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Last Updated: Monday, 2 July 2007, 10:05 GMT 11:05 UK
Experts warn over cat 'allergies'
Cat allergen particles are sticky
More people develop allergic reactions to cats than thought, research suggests - even those not specifically allergic to the animals.

The Imperial College London study of 2,000 people found 25% got breathing problems due to cat allergens.

About 15% of the population is allergic to cats.

But breathlessness was even reported in those without a specific cat allergy, the American Journal of Respiratory and Critical Care Medicine reported.

It appears that many individuals could benefit from reduced cat ownership and exposure
Susan Chinn, lead researcher

The study looked for greater bronchial responsiveness - breathing problems similar to an early stage of asthma - as opposed to a full blown allergic reaction which can include runny eyes and skin rashes.

Researchers collected house dust samples from homes of 1,884 people from 20 different areas throughout Europe and analysed them for levels of cat allergen, grass allergen, mould and dust mites.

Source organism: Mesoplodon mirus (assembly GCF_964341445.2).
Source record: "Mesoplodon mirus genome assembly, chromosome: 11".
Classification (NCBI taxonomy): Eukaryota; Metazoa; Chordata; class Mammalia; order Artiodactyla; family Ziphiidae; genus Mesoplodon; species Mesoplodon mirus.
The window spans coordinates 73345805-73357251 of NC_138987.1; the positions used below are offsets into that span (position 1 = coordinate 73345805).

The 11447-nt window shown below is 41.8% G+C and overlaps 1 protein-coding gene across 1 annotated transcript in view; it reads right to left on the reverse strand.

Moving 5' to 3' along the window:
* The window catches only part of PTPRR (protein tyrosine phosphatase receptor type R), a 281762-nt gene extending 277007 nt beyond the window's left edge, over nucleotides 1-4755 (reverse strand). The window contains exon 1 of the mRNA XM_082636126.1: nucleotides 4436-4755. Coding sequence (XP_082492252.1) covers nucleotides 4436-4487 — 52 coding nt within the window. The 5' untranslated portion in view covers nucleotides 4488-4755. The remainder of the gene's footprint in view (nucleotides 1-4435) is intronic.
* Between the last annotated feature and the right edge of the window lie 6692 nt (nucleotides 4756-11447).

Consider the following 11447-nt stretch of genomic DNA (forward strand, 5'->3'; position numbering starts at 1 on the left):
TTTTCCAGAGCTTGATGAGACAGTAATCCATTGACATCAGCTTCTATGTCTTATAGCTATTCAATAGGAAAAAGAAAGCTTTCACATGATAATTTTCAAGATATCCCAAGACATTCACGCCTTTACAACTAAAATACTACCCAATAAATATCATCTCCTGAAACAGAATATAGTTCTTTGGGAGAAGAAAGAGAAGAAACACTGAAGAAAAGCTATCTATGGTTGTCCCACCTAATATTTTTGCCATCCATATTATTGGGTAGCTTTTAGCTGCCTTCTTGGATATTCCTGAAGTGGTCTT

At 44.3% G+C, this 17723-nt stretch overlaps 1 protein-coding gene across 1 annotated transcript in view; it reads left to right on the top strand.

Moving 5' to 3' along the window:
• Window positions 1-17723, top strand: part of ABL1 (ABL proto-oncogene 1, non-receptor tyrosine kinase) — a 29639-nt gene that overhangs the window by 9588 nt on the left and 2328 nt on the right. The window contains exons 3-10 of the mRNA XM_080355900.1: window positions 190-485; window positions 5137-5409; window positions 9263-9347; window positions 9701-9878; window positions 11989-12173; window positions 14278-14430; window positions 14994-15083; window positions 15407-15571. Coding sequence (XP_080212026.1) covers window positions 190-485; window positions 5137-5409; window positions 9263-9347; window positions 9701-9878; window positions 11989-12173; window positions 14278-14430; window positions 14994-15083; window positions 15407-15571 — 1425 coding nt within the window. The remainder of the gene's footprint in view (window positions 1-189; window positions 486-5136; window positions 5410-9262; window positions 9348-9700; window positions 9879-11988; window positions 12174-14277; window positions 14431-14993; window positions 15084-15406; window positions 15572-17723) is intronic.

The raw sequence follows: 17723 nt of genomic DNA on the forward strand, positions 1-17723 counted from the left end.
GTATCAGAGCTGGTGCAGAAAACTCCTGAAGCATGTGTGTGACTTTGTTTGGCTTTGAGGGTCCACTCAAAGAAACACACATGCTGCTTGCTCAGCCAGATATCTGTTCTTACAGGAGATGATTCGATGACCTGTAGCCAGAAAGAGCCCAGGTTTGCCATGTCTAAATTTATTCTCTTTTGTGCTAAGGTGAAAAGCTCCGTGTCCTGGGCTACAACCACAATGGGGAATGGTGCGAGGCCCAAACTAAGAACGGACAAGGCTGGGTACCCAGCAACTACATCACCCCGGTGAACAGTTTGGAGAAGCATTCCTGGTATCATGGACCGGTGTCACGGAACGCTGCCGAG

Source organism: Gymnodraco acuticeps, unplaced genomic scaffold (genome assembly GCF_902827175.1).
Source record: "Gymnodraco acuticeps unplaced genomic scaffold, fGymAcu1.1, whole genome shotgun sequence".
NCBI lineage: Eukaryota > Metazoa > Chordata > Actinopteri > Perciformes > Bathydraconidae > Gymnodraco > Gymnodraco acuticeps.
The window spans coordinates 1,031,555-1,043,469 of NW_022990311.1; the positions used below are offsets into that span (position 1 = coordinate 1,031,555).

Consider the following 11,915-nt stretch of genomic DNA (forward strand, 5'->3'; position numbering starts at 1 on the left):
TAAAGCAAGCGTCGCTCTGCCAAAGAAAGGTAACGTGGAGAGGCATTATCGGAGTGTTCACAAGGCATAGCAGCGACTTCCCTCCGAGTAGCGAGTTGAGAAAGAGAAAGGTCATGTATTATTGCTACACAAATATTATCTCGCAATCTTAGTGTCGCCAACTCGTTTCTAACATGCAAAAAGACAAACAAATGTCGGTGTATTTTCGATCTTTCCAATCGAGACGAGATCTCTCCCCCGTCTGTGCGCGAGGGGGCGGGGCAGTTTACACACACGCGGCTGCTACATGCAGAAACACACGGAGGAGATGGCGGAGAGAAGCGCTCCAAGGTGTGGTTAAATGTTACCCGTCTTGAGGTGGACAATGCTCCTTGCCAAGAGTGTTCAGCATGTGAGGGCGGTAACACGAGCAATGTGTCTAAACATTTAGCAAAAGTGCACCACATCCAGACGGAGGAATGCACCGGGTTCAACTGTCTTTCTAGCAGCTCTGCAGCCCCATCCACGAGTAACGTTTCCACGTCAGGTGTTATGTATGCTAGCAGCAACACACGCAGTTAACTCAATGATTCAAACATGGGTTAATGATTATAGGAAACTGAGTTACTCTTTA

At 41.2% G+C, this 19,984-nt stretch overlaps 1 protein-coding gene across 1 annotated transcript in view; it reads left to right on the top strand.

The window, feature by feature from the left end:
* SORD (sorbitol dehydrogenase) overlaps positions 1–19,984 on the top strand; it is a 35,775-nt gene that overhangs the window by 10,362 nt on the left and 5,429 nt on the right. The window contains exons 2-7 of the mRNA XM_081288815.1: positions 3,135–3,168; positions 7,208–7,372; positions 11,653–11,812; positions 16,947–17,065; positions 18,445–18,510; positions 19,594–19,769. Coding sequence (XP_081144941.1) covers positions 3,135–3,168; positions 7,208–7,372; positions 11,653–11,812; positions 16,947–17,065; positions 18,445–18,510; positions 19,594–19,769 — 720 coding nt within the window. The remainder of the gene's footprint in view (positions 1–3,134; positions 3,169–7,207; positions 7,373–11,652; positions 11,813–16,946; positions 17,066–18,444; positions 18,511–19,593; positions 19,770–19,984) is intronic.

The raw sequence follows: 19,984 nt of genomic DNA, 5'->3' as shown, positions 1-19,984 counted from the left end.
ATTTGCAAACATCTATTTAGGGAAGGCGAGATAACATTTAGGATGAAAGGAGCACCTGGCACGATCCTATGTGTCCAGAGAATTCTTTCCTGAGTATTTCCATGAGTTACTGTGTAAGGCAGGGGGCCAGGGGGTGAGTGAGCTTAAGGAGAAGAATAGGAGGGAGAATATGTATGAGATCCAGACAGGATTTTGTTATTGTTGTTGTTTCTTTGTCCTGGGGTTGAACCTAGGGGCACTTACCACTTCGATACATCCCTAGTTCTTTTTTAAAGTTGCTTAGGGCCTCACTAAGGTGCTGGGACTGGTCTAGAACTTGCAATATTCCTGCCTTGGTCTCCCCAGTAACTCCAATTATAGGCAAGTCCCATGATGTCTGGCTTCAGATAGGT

Blood tests looking for an antibody called IgE - which is a sign of an allergic response - were also carried out.

They revealed one in four of the volunteers, who were picked to be representative of the general population, had at least one allergy.

And the higher the level of cat allergens, the worse the lung function, even among those not allergic to cats.


Lead researcher Susan Chinn said the findings were "surprising".

"We presupposed that we would find increased responsiveness only in those individuals who were exposed to cat allergen and whose blood tests showed that they were allergic to cats.

"But our study suggests that all allergic individuals have signs of asthmatic responses if exposed to cat allergen, even if blood tests show that they are not allergic to cats.

"It appears that many individuals could benefit from reduced cat ownership and exposure."

Muriel Simmons, of the charity Allergy UK, said: "In many ways the findings are to be expected. Cat allergens are extremely sticky, which means they attach to people very easily and can cause the sort of problems reported.

"But I would not say to people they should rush out and get rid of their cats. Our advice is to keep cats out of your bedrooms to try to reduce exposure, but really there is no way to avoid it altogether.

"Even if you don't have cats, you will come into contact with people who do."

Pets 'could lower allergy risk'
27 Aug 02 |  Health

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